Likewise “en masse” is a foreign phrase from French, and “modus operandi” and “corpus delecti” come from Latin. All of these should be italicized.
    The Associate Press does not like this because computer type-setting machines are often stupid, and they mess up on the font and spelling.

  • Dale A. Wood

    In American English, a period always comes after an abbreviation, but not for an acronym (e.g. NATO and DOJ – Department of Justice).

    Some common abbreviations have more than one meaning, so the meaning is taken from the context. For example:
    St. = street or state
    Sr. = senior, senor (Spanish), or sister (Roman Catholic)
    P.M. = prime minister or post meridian (also p.m.)
    G.P. = general practitioner or “general purpose”
    Fr. = father, friar, or France
    hr = hour, but HR = honorable or House of Representatives
    (Note that houses of representatives are possessed by the U.S.A., Canada, Australia, and many American or Australian states, or Canadian provinces. The is nothing American-centric about this.)
    “sec” is an exception with no period. It abbreviates “second” in engineering, physics, mathematics, and navigation, but “s” is not a valid abbreviation for second. We use “s” for something else, specifically “the Laplace Transform variable”.

    I like the abbreviations from Spanish, “Sra.” and “Dra.” Sra. means “senora” or “senorita”, and Dra. is for a woman with a doctoral degree, especially an M.D., a dentist, or an optometrist.

    In German, there is no need to abbreviate “Herr” (for men) or “Frau” (for women), because the words are so short. “Frau” used to mean a married woman, but in Europe, “Fraulein” has fallen into disfavor and most single women prefer to be called “Frau”, anyway. “Fraulein” is still O.K. for the ages of 16 to 18, and for waitresses of any age. I still love “Fraulein Hilda” and “Fraulein Helga” from “Hogan’s Heroes”. They were both secretaries for Kommandant Klink, and they were played by similar-looking actresses. In real life, one of them married Bob Crane (Colonel Hogan), but Mr. and Mrs. Hogan are both now deceased, as are Klink, Sgt. Schultz, Gen. Burchhalter, Sgt. Kincheloe (the Black radio operator and fluent German speaker), and Cpl. Newkirk. I don’t know about Major Hochsteader, who was actually played by an American Jew from Nashville, Tennessee.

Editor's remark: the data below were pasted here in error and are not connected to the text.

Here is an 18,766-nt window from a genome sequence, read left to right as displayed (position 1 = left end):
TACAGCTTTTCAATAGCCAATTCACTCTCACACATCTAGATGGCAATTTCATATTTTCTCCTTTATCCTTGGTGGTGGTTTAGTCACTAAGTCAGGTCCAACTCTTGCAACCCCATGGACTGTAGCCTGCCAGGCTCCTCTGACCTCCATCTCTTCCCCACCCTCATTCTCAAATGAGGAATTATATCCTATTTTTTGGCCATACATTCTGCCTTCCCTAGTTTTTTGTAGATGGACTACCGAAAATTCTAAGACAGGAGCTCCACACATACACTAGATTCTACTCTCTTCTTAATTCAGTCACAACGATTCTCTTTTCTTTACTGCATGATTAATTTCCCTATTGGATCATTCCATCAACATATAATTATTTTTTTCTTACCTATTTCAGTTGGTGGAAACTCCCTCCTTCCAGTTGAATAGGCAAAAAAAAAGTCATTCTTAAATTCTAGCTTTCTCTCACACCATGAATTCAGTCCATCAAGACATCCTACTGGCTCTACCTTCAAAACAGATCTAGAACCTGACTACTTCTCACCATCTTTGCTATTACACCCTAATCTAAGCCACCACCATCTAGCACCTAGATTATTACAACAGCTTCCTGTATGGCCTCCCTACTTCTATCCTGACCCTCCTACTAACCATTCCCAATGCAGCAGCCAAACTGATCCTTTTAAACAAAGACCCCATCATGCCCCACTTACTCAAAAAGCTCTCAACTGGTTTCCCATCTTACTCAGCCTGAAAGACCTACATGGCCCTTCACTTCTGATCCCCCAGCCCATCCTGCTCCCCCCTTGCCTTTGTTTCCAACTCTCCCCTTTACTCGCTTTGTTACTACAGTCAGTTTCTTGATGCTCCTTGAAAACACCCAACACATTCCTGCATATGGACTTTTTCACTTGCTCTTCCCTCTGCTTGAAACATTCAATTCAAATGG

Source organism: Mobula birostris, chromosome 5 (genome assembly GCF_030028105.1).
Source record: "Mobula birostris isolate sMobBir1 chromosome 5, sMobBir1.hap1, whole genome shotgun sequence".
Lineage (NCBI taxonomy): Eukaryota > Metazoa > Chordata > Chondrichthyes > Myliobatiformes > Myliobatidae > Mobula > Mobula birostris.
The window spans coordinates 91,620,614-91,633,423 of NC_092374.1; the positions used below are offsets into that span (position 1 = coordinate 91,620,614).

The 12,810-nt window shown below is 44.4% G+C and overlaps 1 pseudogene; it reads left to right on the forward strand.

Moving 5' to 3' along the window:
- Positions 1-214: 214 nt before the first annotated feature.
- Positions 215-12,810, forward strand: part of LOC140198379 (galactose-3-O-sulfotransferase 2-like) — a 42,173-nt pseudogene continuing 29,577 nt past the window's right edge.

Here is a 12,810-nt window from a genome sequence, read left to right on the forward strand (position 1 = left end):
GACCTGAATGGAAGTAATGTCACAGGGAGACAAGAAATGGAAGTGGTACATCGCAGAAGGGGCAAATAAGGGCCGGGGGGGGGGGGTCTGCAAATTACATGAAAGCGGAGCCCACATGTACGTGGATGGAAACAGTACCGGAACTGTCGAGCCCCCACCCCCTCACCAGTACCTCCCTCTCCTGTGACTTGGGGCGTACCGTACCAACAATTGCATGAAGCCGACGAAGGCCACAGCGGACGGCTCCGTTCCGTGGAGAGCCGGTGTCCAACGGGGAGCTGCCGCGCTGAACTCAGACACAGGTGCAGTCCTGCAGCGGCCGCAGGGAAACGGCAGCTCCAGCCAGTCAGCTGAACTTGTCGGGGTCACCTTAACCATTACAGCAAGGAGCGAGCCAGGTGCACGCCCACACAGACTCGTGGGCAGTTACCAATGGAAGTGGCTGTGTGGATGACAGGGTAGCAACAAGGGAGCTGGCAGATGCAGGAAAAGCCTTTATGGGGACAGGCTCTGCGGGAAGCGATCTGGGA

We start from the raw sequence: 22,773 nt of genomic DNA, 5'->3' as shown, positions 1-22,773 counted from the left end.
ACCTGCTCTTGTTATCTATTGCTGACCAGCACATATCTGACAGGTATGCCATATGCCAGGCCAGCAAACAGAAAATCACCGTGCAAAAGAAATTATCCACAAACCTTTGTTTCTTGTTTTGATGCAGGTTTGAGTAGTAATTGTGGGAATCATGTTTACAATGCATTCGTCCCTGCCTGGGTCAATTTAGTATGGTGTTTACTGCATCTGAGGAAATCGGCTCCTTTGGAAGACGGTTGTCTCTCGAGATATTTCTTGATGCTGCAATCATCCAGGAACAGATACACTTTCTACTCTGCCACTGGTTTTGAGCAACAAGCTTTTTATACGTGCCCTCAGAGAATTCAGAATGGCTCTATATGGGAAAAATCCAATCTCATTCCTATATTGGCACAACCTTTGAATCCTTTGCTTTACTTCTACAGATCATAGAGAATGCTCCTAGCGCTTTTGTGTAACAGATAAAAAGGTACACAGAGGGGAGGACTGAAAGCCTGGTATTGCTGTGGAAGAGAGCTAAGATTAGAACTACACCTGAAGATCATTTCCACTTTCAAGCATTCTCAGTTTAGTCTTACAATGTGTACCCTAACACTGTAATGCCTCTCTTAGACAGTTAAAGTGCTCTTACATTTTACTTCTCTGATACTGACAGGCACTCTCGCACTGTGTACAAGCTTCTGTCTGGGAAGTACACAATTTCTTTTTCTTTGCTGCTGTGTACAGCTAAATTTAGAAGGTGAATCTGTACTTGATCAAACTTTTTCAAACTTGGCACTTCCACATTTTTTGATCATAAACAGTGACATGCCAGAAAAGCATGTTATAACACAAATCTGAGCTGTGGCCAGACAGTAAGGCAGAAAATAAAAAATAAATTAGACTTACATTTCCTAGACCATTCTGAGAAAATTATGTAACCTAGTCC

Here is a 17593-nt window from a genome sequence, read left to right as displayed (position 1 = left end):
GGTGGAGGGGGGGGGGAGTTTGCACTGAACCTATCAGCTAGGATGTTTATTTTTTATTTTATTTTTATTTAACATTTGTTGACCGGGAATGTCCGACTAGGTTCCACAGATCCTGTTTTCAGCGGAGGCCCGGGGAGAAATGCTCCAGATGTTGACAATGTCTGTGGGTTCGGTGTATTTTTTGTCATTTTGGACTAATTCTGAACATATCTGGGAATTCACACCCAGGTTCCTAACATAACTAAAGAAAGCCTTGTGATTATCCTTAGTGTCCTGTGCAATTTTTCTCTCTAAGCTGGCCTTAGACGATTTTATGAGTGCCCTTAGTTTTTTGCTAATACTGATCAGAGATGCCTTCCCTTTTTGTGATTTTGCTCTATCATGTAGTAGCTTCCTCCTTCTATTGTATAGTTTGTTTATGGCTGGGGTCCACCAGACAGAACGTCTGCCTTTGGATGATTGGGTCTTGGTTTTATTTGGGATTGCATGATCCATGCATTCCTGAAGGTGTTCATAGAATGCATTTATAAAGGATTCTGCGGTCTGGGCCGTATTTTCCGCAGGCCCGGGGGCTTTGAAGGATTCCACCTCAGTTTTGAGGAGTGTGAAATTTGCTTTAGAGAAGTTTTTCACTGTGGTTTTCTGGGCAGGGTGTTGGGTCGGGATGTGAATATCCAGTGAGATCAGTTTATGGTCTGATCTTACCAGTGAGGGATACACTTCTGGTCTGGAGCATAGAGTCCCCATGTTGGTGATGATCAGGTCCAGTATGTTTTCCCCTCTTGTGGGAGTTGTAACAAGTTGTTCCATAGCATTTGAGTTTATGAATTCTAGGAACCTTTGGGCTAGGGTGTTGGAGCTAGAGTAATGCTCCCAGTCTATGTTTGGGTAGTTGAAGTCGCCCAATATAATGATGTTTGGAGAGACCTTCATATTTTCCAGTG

Yes, the U.S. Department of Defense has the standard that the abbreviations of ranks do not have periods, but I was taught in Air Force ROTC that those are often to be written in all capitols. For example, LT = lieutenant, CAPT = captain, MAJ = major, LTC = lieutenant colonel, COL = colonel, BG = brigadier general, MG = major general, LTG = lieutenant general, GEN = general (four stars), ENS = ensign in the Navy or the Coast Guard.
    Likewise, AM = airman, PVT = private, SMN = seaman, CPL = corporal, SGT = sergeant, SSGT = staff sergeant, TSGT = technical sergeant, MSGT = master sergeant, PO = petty officer, WO = warrant officer, CWO = chief warrant officer, SMSGT = senior master sergeant, CMSGT = chief master sergeant, CPO = chief petty officer. LTCDR = lieutenant commander, CDR = commander, ADM = admiral (four stars), FLTADM = fleet admiral (five stars), but there aren’t any more of these, or five-star generals, etc. RADM = rear admiral, and VADM = vice-admiral.